In the 1980s, accepted practices rose out of the widely accepted theory that “arrest works best” for reducing recidivism in misdemeanor domestic violence (DV) cases. However, a collection of studies supported by the National Institute of Justice revealed that mandatory arrest policies were, at best, producing mixed results and, at worst, not working at all. From this, police departments began looking for new strategies to combat DV. For some agencies this led to the creation of specialized units. Research on these units has historically been limited and mixed regarding success, resulting in this particular study attempting to examine a number of possible factors affecting recidivism. These factors include the creation of a DV unit which provided a multi-faceted community response to DV cases, which included enhanced investigation and victim assistance.
To provide a more intensive and multi-faceted approach to combating domestic violence, The Charlotte Police Department formed a specialized DV unit. This police unit investigates charges based on evidence, versus a common standard Patrol practice of taking victim’s wishes regarding charging into consideration. The DV Unit, along with various community resources, also provides victim assistance in the form of basic needs, referrals to services, and the safety plans.
Does assignment to a specialized domestic violence (DV) unit affect the recidivism rate of domestic violence offenders?
One thousand cases were randomly chosen from the approximately 6,000 cases that were reported with the Charlotte Police Department. From here, these cases narrowed down to 891 single offender-single victim cases. Those assigned to the DV unit had been assigned by a DV sergeant based on severity and level of recurrence. Due to significant differences between the cases assigned to the DV unit and standard Patrol, propensity scoring was used to weigh the cases so the two groups were statistically similar.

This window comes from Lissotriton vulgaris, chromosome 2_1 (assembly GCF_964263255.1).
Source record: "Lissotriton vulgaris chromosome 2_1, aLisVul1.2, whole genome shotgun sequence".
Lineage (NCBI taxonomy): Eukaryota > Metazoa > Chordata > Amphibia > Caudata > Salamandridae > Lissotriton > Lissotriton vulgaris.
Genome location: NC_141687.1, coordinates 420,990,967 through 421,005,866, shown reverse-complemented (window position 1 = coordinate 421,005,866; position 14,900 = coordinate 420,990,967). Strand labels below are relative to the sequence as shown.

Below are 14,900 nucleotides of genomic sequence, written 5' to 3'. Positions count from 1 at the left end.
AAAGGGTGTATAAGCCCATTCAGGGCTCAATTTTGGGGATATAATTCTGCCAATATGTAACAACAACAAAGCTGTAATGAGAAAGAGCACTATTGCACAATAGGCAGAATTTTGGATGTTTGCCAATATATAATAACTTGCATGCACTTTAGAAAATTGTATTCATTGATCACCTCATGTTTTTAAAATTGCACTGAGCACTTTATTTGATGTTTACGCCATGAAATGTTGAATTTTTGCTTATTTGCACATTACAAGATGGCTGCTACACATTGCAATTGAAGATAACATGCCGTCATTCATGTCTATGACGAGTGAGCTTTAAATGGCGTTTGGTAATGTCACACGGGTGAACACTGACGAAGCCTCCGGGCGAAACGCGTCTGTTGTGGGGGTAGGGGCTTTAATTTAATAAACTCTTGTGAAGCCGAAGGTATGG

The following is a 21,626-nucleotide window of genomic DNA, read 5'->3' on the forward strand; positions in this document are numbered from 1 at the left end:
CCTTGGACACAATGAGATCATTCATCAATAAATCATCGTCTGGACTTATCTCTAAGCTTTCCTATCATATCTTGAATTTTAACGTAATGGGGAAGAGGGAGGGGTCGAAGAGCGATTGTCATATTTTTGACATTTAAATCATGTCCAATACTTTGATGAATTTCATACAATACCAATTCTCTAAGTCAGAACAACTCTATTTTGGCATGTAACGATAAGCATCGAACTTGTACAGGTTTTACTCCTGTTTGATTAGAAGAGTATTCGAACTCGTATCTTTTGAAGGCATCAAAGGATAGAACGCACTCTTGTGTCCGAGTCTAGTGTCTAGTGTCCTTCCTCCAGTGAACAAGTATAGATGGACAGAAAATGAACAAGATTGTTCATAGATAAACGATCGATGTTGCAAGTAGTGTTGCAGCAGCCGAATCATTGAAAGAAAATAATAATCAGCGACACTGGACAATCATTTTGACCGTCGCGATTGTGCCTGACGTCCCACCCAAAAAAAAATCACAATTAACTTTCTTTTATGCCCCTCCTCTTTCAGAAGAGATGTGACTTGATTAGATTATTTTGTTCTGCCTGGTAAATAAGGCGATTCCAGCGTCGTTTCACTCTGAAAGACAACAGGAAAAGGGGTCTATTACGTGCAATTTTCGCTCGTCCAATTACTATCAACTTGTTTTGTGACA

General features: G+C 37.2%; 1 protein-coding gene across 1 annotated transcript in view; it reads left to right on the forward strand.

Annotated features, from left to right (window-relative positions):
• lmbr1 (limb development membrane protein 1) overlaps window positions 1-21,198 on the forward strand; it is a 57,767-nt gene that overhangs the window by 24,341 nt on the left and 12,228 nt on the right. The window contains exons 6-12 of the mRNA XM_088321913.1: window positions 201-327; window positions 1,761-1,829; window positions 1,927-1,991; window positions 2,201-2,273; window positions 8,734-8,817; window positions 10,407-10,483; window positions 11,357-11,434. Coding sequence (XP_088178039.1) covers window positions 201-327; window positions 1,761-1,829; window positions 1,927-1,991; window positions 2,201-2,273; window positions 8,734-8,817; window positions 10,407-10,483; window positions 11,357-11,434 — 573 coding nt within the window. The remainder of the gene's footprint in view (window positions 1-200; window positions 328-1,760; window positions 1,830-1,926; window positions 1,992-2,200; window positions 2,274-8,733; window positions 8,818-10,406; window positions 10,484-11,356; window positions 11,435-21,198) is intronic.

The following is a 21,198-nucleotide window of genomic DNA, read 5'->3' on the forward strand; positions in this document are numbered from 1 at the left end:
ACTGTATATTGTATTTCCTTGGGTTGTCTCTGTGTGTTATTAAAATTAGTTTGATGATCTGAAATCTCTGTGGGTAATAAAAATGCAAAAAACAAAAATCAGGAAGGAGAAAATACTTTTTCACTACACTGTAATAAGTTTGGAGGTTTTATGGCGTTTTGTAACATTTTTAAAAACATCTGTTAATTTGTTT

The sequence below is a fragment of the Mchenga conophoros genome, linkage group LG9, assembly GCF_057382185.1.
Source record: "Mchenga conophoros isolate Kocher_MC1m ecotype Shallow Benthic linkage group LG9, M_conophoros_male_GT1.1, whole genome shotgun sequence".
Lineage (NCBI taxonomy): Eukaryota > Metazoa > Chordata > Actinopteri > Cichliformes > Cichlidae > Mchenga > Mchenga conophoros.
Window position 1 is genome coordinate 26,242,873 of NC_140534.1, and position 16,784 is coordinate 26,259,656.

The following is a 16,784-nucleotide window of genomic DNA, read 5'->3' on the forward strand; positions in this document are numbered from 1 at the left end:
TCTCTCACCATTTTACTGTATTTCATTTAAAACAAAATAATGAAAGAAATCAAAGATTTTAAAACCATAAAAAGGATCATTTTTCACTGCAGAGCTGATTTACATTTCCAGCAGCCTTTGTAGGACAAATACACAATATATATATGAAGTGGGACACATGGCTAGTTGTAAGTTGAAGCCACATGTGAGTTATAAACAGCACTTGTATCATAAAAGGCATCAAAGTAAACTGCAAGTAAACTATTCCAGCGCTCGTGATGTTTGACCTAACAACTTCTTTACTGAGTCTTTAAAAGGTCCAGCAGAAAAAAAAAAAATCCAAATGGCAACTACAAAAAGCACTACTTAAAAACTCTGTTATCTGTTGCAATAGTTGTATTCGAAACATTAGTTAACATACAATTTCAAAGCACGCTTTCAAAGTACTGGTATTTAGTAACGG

Data for the study came from electronic incident reports spanning the 18 to 30 months following initial incidents. To determine recidivism, additional domestic violence incidents against any victim were reviewed.
Researchers identified three limitations in particular.
- Frequency of recidivism was limited to only three measurement benchmarks – 0, 1, or 2+. This impeded the researchers’ ability to identify any differences in the frequency rate between the two groups beyond reoffending one or more times.
- Unlike previous studies, this study did not include victim interview, resulting in the possibility that recidivism may have occurred, but never resulted in an incident report.
- This study was limited to the DV events in the jurisdiction of the Charlotte Police Department only, so any reoffending events outside of that jurisdiction were not counted.
Offenders whose cases went through the DV unit had a lower rate of recidivism than those handled through standard Patrol practices. However, if offenders did reoffend, the frequency (1 or 2+ additional events) rate was similar across both groups.
Utilizing a specialized DV unit shows promising results for reducing recidivism. The scope of this studied was limited to studying the effect of the DV unit as a whole, so there was a limited ability to identify the effectiveness of specific DV unit features. Four possibilities for the reduction in recidivism were identified:
- Intensive investigation led to more case closures by arrest.
- Offenders suspected of more serious crimes were routed to the DV unit; therefore increased incarceration terms could have reduced recidivism within the follow-up period.
- Increases in victim assistance may have led to reducing target suitability. Although, a separate study showed that the DV unit did not decrease re-victimization.
- Charging based on the evidence regardless of victim’s wishes may have increased procedural justice, i.e. perceived fairness, in the eyes of the offender.